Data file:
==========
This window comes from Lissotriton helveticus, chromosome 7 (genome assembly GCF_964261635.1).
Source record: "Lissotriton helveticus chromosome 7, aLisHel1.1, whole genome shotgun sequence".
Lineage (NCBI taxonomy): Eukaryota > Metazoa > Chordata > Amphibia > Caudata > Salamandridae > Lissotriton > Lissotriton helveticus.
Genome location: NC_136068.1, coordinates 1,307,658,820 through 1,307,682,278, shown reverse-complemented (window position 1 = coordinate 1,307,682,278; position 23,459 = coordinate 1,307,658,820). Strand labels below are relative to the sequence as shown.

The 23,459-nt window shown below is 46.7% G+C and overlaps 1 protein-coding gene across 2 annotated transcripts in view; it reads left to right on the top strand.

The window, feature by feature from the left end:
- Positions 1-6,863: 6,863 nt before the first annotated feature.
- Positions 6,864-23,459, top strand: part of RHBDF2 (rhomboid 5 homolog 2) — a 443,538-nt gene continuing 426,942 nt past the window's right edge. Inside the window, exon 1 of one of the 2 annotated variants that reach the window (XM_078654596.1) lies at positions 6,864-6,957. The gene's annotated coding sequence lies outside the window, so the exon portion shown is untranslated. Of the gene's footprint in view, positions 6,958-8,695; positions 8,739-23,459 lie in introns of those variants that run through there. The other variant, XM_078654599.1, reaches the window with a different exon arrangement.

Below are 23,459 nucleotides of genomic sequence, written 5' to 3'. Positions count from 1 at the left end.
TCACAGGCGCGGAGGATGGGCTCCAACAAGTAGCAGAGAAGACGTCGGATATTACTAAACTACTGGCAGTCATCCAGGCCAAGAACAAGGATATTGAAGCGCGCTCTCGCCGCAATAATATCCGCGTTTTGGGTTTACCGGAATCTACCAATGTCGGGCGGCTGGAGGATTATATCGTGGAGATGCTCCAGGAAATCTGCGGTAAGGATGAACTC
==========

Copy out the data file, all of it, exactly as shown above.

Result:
This window comes from Lissotriton helveticus, chromosome 7 (genome assembly GCF_964261635.1).
Source record: "Lissotriton helveticus chromosome 7, aLisHel1.1, whole genome shotgun sequence".
Lineage (NCBI taxonomy): Eukaryota > Metazoa > Chordata > Amphibia > Caudata > Salamandridae > Lissotriton > Lissotriton helveticus.
Genome location: NC_136068.1, coordinates 1,307,658,820 through 1,307,682,278, shown reverse-complemented (window position 1 = coordinate 1,307,682,278; position 23,459 = coordinate 1,307,658,820). Strand labels below are relative to the sequence as shown.

The 23,459-nt window shown below is 46.7% G+C and overlaps 1 protein-coding gene across 2 annotated transcripts in view; it reads left to right on the top strand.

The window, feature by feature from the left end:
- Positions 1-6,863: 6,863 nt before the first annotated feature.
- Positions 6,864-23,459, top strand: part of RHBDF2 (rhomboid 5 homolog 2) — a 443,538-nt gene continuing 426,942 nt past the window's right edge. Inside the window, exon 1 of one of the 2 annotated variants that reach the window (XM_078654596.1) lies at positions 6,864-6,957. The gene's annotated coding sequence lies outside the window, so the exon portion shown is untranslated. Of the gene's footprint in view, positions 6,958-8,695; positions 8,739-23,459 lie in introns of those variants that run through there. The other variant, XM_078654599.1, reaches the window with a different exon arrangement.

Below are 23,459 nucleotides of genomic sequence, written 5' to 3'. Positions count from 1 at the left end.
TCACAGGCGCGGAGGATGGGCTCCAACAAGTAGCAGAGAAGACGTCGGATATTACTAAACTACTGGCAGTCATCCAGGCCAAGAACAAGGATATTGAAGCGCGCTCTCGCCGCAATAATATCCGCGTTTTGGGTTTACCGGAATCTACCAATGTCGGGCGGCTGGAGGATTATATCGTGGAGATGCTCCAGGAAATCTGCGGTAAGGATGAACTC